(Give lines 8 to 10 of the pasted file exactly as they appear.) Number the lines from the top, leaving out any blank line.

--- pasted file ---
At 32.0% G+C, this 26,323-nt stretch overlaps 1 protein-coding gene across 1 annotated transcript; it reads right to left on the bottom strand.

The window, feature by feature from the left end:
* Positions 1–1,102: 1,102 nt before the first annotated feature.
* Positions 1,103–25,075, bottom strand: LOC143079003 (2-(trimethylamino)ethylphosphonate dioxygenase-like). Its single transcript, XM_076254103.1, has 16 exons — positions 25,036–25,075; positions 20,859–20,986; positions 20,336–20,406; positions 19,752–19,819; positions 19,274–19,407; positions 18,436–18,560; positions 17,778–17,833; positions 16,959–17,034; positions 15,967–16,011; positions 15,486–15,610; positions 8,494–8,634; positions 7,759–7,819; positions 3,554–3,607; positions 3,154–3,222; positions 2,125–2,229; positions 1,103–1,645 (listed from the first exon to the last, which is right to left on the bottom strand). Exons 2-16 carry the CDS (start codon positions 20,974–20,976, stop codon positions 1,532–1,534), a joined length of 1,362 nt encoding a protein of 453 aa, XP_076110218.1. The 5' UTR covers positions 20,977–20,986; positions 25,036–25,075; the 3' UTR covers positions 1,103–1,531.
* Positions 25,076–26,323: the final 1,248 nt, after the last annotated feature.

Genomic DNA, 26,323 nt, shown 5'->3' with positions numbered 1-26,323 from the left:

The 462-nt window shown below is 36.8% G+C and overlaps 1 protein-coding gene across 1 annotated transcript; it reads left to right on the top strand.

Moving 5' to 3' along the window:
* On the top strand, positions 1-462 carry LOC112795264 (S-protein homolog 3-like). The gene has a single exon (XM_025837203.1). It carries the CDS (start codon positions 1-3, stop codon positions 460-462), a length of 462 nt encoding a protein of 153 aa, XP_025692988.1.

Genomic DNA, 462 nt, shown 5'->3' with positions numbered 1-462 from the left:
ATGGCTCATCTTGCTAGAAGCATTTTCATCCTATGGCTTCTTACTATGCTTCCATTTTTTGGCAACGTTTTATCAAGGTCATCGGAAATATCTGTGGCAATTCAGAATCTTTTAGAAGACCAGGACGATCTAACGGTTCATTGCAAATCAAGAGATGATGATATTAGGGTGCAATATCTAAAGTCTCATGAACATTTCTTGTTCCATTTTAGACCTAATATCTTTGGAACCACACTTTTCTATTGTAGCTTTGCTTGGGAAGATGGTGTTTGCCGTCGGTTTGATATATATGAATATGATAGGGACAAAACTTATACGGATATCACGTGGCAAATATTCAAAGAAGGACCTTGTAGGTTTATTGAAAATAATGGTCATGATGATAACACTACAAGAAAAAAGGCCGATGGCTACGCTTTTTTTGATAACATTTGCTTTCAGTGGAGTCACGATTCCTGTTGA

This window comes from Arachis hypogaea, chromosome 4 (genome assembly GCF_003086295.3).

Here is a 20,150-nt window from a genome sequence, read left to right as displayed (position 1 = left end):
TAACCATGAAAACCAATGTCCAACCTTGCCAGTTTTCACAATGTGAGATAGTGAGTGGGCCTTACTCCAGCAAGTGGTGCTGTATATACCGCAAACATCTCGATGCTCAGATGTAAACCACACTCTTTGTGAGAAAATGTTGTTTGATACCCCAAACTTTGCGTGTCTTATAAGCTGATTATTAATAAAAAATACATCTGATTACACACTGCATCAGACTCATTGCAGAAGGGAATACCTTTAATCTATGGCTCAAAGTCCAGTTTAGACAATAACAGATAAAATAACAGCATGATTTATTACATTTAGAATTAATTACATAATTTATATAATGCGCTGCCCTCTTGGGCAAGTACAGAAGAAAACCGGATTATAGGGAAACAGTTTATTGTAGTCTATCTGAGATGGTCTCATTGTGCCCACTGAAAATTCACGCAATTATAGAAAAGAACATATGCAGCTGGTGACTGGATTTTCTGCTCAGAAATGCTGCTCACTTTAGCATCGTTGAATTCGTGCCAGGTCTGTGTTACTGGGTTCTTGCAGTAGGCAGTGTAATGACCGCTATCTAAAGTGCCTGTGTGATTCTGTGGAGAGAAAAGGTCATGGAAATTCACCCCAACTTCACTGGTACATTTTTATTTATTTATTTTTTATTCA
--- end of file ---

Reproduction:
Moving 5' to 3' along the window:
* On the top strand, positions 1-462 carry LOC112795264 (S-protein homolog 3-like). The gene has a single exon (XM_025837203.1). It carries the CDS (start codon positions 1-3, stop codon positions 460-462), a length of 462 nt encoding a protein of 153 aa, XP_025692988.1.

Genomic DNA, 462 nt, shown 5'->3' with positions numbered 1-462 from the left: